- During the discussion session, the audience can ask questions, which are meant for clarification or for putting the talk into context. The audience can also ask questions in the chat.
- Congratulations! Your talk is over and it's now time to celebrate! Have you already tried the parabolic slides that bring you from the third floor to the Magistrale?
Do you remember a talk that made you feel very happy for attending? Do you also remember a talk that confused you? What made these two experiences different?
Here are a few things to check if you want to improve your presentation:
- What is the main idea that you want people to remember after your presentation? Do you make it crystal-clear? How quickly are you arriving to it?
- Which aspects of your work can you cover in the given time frame, with a reasonable pace and good depth?
- What can you leave out (but maybe have as back-up slides) to not confuse or overwhelm the audience?
- How are you investing the crucial first two minutes of your presentation?
- How much content do you have on your slides? Is all of it important? Will the audience know which part of a slide to look at? Will somebody from the last row be able to read the content? Will somebody with limited experience in your field have time to understand what is going on?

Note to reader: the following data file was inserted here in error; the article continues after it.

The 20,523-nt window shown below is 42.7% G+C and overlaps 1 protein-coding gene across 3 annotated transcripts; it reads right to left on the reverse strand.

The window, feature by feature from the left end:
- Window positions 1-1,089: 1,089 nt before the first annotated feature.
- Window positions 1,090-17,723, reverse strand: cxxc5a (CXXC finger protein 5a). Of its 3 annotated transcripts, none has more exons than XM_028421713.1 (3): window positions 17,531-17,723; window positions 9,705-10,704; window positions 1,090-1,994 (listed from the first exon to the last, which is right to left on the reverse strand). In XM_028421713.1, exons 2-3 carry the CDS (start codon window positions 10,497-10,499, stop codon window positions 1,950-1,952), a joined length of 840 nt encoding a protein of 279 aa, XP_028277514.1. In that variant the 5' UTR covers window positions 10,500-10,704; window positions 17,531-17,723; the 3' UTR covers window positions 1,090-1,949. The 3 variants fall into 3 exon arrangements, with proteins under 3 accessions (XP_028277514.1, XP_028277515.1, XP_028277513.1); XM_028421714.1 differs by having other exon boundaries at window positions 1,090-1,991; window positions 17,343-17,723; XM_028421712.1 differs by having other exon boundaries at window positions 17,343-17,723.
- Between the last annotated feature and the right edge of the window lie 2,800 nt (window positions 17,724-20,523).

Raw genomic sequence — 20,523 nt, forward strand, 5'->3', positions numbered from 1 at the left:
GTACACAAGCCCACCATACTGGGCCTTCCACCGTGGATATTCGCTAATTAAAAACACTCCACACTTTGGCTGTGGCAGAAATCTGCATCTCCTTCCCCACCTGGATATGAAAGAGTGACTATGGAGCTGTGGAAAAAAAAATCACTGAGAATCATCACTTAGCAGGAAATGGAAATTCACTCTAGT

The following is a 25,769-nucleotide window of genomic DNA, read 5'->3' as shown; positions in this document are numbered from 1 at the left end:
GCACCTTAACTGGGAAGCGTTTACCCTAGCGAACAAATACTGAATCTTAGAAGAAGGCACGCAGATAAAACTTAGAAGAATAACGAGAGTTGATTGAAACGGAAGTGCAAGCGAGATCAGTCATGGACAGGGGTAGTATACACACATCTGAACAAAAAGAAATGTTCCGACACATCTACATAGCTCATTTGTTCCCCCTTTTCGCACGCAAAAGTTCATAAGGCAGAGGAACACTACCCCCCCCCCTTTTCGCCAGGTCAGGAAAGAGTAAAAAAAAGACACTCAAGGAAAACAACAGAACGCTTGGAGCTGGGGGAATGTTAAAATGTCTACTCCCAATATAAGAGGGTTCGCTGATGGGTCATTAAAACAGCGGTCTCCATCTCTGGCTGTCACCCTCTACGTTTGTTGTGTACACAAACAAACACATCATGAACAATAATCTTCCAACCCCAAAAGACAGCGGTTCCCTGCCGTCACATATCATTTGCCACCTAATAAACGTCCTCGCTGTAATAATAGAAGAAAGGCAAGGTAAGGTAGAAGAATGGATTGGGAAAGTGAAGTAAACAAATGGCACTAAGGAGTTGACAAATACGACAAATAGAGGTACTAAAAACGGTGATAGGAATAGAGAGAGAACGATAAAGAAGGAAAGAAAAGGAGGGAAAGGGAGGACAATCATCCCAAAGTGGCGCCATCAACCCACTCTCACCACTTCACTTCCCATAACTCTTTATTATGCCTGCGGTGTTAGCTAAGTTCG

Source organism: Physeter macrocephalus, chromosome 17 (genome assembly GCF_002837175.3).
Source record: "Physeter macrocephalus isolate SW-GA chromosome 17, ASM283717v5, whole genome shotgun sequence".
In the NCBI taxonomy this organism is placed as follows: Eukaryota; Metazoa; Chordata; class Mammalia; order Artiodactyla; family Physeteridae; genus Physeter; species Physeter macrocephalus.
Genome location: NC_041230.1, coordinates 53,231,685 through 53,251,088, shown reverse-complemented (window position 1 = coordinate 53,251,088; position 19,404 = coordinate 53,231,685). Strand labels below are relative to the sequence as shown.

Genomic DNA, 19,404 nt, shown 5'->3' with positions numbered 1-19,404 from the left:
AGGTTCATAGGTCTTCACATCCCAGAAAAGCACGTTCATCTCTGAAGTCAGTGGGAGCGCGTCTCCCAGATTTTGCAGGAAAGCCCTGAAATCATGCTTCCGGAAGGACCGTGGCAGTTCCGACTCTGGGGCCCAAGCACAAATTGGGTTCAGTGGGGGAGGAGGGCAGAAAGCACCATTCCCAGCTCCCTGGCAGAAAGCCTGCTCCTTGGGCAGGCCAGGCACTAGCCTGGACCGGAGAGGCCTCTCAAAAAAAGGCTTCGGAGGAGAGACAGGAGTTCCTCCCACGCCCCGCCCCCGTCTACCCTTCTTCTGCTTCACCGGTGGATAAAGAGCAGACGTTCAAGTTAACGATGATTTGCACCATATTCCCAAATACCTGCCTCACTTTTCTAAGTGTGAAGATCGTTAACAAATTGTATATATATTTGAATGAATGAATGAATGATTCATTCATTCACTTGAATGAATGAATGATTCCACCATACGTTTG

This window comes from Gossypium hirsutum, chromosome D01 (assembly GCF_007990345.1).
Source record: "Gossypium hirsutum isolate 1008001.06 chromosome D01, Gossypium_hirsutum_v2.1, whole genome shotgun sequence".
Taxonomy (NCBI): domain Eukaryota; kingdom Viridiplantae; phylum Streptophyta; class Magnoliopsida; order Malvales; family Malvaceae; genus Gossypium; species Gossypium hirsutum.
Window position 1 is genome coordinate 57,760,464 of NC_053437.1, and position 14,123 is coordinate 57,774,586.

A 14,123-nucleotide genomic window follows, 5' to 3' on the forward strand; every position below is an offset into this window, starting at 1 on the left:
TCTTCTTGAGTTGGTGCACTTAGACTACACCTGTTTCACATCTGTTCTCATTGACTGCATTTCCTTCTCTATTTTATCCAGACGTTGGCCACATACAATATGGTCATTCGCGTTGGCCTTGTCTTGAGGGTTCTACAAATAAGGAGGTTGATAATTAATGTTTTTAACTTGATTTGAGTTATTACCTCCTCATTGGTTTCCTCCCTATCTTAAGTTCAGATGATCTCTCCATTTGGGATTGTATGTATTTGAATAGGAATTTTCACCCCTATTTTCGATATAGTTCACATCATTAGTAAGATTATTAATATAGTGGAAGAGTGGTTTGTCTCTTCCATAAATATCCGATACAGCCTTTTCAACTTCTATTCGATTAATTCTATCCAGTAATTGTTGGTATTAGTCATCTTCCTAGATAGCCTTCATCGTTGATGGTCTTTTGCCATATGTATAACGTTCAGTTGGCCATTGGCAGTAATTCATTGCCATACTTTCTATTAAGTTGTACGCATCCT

- Are the figures clear? Are you explaining the axes or any other features clearly?
In any case, make sure to start preparing your talk early enough so that you can potentially discuss it, rehearse it, and improve it.
Here are a few good videos to find out more:
- Simon Peyton Jones: How to Give a Great Research Talk (see also How to Write a Great Research Paper)
- Susan McConnell: Designing effective scientific presentations
- Jens Weller: Presenting Code
Did you know that the TUM English Writing Center can also help you with writing good slides?
Work with us!
Do your thesis/student project in Informatics / Mathematics / Physics: Student Projects at the SCCS.